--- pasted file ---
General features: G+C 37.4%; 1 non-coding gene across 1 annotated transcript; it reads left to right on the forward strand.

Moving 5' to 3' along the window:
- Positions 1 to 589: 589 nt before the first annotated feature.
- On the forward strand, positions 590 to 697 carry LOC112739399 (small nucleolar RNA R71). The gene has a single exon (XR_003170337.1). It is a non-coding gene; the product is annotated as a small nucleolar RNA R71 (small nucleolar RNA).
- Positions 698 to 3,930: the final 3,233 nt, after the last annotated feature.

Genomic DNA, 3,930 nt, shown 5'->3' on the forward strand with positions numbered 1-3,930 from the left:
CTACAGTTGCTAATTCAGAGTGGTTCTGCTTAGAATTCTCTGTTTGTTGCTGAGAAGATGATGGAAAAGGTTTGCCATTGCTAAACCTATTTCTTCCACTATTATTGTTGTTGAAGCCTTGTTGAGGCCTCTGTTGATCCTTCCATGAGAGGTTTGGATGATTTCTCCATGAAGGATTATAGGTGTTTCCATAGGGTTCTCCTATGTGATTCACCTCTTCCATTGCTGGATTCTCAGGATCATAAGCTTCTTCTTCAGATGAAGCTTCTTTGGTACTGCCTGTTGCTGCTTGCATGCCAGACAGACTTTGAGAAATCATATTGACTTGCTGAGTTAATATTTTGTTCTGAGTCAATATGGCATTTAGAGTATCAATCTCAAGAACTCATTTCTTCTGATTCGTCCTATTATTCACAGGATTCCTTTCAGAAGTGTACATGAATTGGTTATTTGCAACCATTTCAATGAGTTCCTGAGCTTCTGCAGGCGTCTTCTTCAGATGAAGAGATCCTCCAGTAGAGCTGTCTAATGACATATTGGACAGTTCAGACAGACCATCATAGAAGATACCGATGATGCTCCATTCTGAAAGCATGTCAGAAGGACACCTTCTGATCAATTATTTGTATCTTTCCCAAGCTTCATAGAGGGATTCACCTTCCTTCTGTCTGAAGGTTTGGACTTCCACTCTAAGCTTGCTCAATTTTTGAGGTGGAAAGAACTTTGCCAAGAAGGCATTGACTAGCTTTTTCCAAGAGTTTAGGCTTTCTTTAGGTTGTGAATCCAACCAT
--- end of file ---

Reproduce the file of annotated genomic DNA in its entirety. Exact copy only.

General features: G+C 37.4%; 1 non-coding gene across 1 annotated transcript; it reads left to right on the forward strand.

Moving 5' to 3' along the window:
- Positions 1 to 589: 589 nt before the first annotated feature.
- On the forward strand, positions 590 to 697 carry LOC112739399 (small nucleolar RNA R71). The gene has a single exon (XR_003170337.1). It is a non-coding gene; the product is annotated as a small nucleolar RNA R71 (small nucleolar RNA).
- Positions 698 to 3,930: the final 3,233 nt, after the last annotated feature.

Genomic DNA, 3,930 nt, shown 5'->3' on the forward strand with positions numbered 1-3,930 from the left:
CTACAGTTGCTAATTCAGAGTGGTTCTGCTTAGAATTCTCTGTTTGTTGCTGAGAAGATGATGGAAAAGGTTTGCCATTGCTAAACCTATTTCTTCCACTATTATTGTTGTTGAAGCCTTGTTGAGGCCTCTGTTGATCCTTCCATGAGAGGTTTGGATGATTTCTCCATGAAGGATTATAGGTGTTTCCATAGGGTTCTCCTATGTGATTCACCTCTTCCATTGCTGGATTCTCAGGATCATAAGCTTCTTCTTCAGATGAAGCTTCTTTGGTACTGCCTGTTGCTGCTTGCATGCCAGACAGACTTTGAGAAATCATATTGACTTGCTGAGTTAATATTTTGTTCTGAGTCAATATGGCATTTAGAGTATCAATCTCAAGAACTCATTTCTTCTGATTCGTCCTATTATTCACAGGATTCCTTTCAGAAGTGTACATGAATTGGTTATTTGCAACCATTTCAATGAGTTCCTGAGCTTCTGCAGGCGTCTTCTTCAGATGAAGAGATCCTCCAGTAGAGCTGTCTAATGACATATTGGACAGTTCAGACAGACCATCATAGAAGATACCGATGATGCTCCATTCTGAAAGCATGTCAGAAGGACACCTTCTGATCAATTATTTGTATCTTTCCCAAGCTTCATAGAGGGATTCACCTTCCTTCTGTCTGAAGGTTTGGACTTCCACTCTAAGCTTGCTCAATTTTTGAGGTGGAAAGAACTTTGCCAAGAAGGCATTGACTAGCTTTTTCCAAGAGTTTAGGCTTTCTTTAGGTTGTGAATCCAACCAT